Intriguingly why is it most tensions, religious seditious remarks, insensitivity, legal disputes, politicisation & dissatisfaction usually involved one particular race? One of them said because they are the majority; but is this what we Malaysians want? Why other races who were born here in the last few generations are losing hope in this country?
Generally they or many laymen couldn’t be bothered but politicians & the so-called ‘extremists’ keep harping on the issue. This can only lead to a deeper societal division between the minority and majority communities that would lead to more antagonism and racism. It is unhealthy for the new generation to grow up in such situation.
The word ‘moderation’ is widely used recently but it doesn’t seems to solve the problem. Perhaps a political & educational paradigm shift is required in order to move forward progressively as a nation.
We did talked on the Sedition Act, I explained the key words are “seditious tendency”. Some see injustice for the authority to prosecute selectively or base on their own interpretation. I can’t imagine what would happen if a non-Muslim threatens to burn the Quran will be (or is) given a flexible meaning of no intention to ignite racial or religious tensions (or “to cause chaos” as per IGP).
We cannot afford to look at such issue subjectively or one-sided, considering it is not right to say majority is here to dominate, leave the country if we do not like it. We have come a long way, it will be foolish to put on the reverse gear. I strongly doubt the Prophets will react or say things similar to those bigots if they are here today (they nodded in agreement).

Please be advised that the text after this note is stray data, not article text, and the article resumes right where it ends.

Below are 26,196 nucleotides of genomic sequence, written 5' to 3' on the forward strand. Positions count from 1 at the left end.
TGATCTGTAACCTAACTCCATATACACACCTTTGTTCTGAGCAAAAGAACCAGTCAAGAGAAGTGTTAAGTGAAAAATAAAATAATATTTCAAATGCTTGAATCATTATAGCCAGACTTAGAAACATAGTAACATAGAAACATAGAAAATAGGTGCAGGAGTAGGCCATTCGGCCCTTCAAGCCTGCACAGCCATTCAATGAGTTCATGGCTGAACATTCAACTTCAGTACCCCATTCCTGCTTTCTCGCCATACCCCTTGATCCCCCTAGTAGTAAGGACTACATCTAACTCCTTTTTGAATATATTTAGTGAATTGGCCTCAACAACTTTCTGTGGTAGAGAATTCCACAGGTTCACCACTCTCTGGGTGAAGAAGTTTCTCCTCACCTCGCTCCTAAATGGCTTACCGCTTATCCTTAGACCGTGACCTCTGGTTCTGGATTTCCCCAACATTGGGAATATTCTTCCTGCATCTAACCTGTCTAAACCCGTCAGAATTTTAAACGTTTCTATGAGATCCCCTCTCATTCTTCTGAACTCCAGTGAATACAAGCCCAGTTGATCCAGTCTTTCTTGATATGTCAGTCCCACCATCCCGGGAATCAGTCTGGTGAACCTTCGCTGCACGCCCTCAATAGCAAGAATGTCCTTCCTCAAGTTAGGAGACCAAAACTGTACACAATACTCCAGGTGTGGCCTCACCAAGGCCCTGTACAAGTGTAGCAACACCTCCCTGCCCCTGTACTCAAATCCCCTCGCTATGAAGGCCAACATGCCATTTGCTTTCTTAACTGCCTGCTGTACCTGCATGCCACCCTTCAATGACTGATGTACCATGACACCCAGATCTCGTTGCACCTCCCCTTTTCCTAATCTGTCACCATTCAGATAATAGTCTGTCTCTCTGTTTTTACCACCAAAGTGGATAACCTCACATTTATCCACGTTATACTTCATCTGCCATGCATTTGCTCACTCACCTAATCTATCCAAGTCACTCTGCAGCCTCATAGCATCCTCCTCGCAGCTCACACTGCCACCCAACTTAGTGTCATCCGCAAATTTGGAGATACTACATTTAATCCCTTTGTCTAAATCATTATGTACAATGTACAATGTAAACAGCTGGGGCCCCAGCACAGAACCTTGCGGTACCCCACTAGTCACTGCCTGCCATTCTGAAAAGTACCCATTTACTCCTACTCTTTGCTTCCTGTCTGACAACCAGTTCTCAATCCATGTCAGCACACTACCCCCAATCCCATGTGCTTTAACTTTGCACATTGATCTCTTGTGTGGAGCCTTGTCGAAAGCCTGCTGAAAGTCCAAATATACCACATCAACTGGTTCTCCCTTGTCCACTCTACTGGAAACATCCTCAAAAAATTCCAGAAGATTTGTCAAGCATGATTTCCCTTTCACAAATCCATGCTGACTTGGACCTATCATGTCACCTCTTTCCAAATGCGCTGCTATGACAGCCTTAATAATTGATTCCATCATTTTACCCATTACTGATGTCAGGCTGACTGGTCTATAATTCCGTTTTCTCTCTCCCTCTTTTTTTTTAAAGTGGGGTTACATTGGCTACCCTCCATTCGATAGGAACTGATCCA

Gone are the days where an Act is wielded wantonly to silence criticism and dissent. Our forefathers & for generations we had/have lived in harmony. This country is unique and admired by many globally. High time to move on as our Federal Constitution has stated it all.
You know, I know, we all know…we can never go far so long as combating corruption is not taken seriously. I had previously wrote an article on this (published in Malaysiakini). Received a write – up (by Christopher) today on corruption in this country; inclined to share it here (below) because in reality most sensible and responsible rakyats feel or think the same.